The wheels of democracy turn slowly at times. It took three hours for Asheville City Council members to hear what local residents had to say about the proposed rezoning of 42 acres off Old Haywood Road.
Two property owners have asked that their mostly vacant land be switched from single- to multi-family zoning. But so many folks are opposed to the proposal that they couldn’t all fit in Council chambers. Many had to wait in the hallway, their ears tuned to an impromptu sound system set up on their behalf. They frequently had to tap-tap on the doors to encourage speakers to use the microphone, so the listeners could catch it all.
That made for a long evening, which ended on a frustrating note for many when Council elected not to make a decision. Instead, Council members asked residents and the rezoning petitioners to get together and come up with a solution.
“I make a motion that we vote tonight!” Buncombe County resident Joseph Kane called out from the back of the room.
Kane owns property wedged between the two parcels whose owners are seeking a higher-density zoning classification, which could increase the value of their land. Most of the property is in unincorporated Buncombe County, but within Asheville’s zoning jurisdiction.
One property owner’s son, David Evans, said he is trying to arrange for the sale of nearly 27 acres, to raise money for his mother’s nursing-home care in Greensboro. A rezoning could allow his mother’s old home to be operated as a bed-and-breakfast — a use not allowed under its current RS-4 (residential, single-family) designation.
Evans’ attorney, Bill Slawter, pointed out that the land was zoned R-3 before the Unified Development Ordinance was adopted. That residential designation would have allowed a B&B or a multi-family development.
Evans and neighboring property owner Mac Wilson have asked for an RM-16 (residential, multi-family, 16-units-per-acre) designation.
“It’s not right,” said Wilson, who has lived in Asheville for 50 years. “The property is not worth as much [now] as it was [before the UDO].”
But adjacent residents, like Kane, said they fear the possibilities: If the property is rezoned to RM-16 and then resold, a 672-unit apartment complex could theoretically be built on those 42 acres. Residents claimed that the resulting traffic and the additional families would overburden the surrounding neighborhood’s narrow, winding streets, as well as the local elementary school, Sand Hill-Venable.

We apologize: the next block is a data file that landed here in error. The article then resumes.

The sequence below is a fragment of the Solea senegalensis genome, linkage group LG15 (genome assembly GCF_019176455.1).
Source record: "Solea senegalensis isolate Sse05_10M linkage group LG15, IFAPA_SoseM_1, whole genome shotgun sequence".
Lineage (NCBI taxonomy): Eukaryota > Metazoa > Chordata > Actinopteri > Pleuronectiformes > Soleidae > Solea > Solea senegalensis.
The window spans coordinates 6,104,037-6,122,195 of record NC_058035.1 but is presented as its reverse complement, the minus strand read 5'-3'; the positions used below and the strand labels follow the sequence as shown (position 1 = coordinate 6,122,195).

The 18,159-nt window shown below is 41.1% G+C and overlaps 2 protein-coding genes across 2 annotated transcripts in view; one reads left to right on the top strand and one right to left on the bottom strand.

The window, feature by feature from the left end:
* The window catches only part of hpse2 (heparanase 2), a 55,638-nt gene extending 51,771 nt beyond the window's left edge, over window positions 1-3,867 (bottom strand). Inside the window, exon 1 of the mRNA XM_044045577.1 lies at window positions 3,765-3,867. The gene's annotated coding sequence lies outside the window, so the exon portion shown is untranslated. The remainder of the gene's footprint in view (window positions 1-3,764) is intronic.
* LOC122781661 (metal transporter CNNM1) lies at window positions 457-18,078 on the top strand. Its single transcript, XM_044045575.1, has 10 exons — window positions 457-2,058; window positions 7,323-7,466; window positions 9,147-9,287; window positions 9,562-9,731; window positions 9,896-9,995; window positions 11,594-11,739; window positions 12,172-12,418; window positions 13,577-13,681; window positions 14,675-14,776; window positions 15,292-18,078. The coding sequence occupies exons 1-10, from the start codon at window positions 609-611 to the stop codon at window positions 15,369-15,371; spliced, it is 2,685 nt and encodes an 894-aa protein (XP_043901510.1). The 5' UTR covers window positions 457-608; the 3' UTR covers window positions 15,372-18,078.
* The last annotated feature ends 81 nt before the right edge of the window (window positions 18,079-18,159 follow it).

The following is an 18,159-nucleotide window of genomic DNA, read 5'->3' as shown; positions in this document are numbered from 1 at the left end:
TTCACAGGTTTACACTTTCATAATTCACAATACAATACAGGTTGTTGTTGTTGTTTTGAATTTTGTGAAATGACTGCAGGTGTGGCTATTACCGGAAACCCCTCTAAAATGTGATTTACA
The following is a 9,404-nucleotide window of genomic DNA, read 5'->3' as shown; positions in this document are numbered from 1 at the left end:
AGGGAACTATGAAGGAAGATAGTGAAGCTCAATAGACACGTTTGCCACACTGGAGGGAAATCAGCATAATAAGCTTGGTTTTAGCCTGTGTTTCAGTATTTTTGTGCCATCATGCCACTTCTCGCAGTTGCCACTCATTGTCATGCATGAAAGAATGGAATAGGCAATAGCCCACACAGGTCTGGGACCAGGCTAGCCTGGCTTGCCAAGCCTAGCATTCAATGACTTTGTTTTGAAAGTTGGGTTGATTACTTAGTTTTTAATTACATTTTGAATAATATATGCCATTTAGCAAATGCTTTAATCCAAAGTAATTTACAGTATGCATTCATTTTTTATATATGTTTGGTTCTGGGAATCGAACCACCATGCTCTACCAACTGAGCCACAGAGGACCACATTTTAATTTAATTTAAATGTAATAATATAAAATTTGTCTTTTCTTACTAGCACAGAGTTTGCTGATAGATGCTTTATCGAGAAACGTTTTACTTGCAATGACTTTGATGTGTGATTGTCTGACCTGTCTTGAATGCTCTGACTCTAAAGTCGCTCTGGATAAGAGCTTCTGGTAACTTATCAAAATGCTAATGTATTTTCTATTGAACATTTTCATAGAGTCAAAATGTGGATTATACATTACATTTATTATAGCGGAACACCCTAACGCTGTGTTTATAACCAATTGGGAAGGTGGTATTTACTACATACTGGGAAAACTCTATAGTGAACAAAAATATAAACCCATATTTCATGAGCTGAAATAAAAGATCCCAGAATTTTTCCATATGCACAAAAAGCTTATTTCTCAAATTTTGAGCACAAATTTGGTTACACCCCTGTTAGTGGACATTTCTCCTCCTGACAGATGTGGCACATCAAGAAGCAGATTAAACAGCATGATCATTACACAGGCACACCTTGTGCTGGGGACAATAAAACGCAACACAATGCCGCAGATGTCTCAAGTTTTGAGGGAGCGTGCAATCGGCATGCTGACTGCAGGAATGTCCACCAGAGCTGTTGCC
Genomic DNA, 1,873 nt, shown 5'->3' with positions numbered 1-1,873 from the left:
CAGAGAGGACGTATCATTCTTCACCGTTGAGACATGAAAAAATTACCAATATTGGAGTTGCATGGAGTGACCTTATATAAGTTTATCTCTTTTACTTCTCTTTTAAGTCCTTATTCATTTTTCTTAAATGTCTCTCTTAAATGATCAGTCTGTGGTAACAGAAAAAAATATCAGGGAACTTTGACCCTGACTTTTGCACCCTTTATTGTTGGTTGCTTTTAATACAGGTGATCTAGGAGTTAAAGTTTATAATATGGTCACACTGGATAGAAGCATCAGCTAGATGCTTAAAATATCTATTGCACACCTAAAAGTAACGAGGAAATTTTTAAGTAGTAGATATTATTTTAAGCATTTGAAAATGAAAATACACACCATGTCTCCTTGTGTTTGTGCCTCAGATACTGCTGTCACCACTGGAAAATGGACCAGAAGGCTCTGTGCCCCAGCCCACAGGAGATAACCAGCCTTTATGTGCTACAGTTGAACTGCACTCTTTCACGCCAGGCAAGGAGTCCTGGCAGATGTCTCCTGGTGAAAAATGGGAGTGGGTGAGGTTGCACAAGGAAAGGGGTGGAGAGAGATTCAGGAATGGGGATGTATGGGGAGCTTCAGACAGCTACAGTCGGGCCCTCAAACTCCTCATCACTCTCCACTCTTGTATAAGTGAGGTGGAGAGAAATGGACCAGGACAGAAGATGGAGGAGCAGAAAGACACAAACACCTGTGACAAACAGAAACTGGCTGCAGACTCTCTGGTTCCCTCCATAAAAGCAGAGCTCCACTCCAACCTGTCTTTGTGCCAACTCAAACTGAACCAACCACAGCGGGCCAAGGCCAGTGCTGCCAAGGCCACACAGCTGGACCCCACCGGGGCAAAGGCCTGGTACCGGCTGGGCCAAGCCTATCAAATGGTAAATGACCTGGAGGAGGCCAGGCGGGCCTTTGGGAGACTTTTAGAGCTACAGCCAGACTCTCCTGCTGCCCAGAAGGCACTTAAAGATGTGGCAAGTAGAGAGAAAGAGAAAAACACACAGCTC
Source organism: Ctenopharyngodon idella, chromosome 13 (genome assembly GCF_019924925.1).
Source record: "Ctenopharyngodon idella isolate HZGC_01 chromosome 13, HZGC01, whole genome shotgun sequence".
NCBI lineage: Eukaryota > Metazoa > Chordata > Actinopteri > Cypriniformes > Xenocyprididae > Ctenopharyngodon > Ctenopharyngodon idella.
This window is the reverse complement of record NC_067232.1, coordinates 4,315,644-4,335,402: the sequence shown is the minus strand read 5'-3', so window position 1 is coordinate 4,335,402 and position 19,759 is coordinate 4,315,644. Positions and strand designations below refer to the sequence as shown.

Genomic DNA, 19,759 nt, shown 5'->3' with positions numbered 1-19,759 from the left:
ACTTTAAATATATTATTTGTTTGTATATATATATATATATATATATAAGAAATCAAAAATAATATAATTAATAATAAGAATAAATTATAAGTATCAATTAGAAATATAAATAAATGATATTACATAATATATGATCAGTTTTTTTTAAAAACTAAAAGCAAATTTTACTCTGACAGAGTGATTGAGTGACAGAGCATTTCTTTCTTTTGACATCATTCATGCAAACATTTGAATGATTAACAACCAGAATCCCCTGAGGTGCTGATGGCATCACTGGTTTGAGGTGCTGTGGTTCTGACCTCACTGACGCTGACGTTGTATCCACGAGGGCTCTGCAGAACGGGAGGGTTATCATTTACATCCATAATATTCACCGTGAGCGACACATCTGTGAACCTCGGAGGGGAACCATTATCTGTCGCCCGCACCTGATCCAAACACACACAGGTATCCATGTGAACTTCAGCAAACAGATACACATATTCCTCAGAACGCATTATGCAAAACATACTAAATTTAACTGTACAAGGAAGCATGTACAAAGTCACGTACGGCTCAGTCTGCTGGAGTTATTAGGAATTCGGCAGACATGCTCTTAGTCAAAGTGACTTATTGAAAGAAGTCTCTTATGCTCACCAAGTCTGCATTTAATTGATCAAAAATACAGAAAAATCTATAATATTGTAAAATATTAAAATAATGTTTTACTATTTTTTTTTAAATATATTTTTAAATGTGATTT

Yet Kane and nearly a dozen other adjacent property owners signed the original rezoning petition. Said Kane, “I was told that the value of my property would be going down if I did not sign. … I was misled.”
Real-estate agents have posted a sign on the property advertising it as a “commercial” investment, said Betty Fagan, who lives nearby. That has raised concern among her neighbors about what could be built on the property, and it helped original petitioners like Kane decide to switch sides on the issue.
Nearby, the Lowe’s on Patton Avenue plans an expansion that may also encroach on the neighborhood, Kane claimed. “We feel like we’re having a bomb dropped on us over here,” he declared. “I’m nervous as a cat on a hot tin roof. I’m pleading with you to leave this zoned RS-4.”
Other residents added that most of the surrounding neighborhoods are predominantly single-family. One resident argued that the area has enough low-income, multi-family housing, such as Pisgah View, and it doesn’t need the possibility of any more.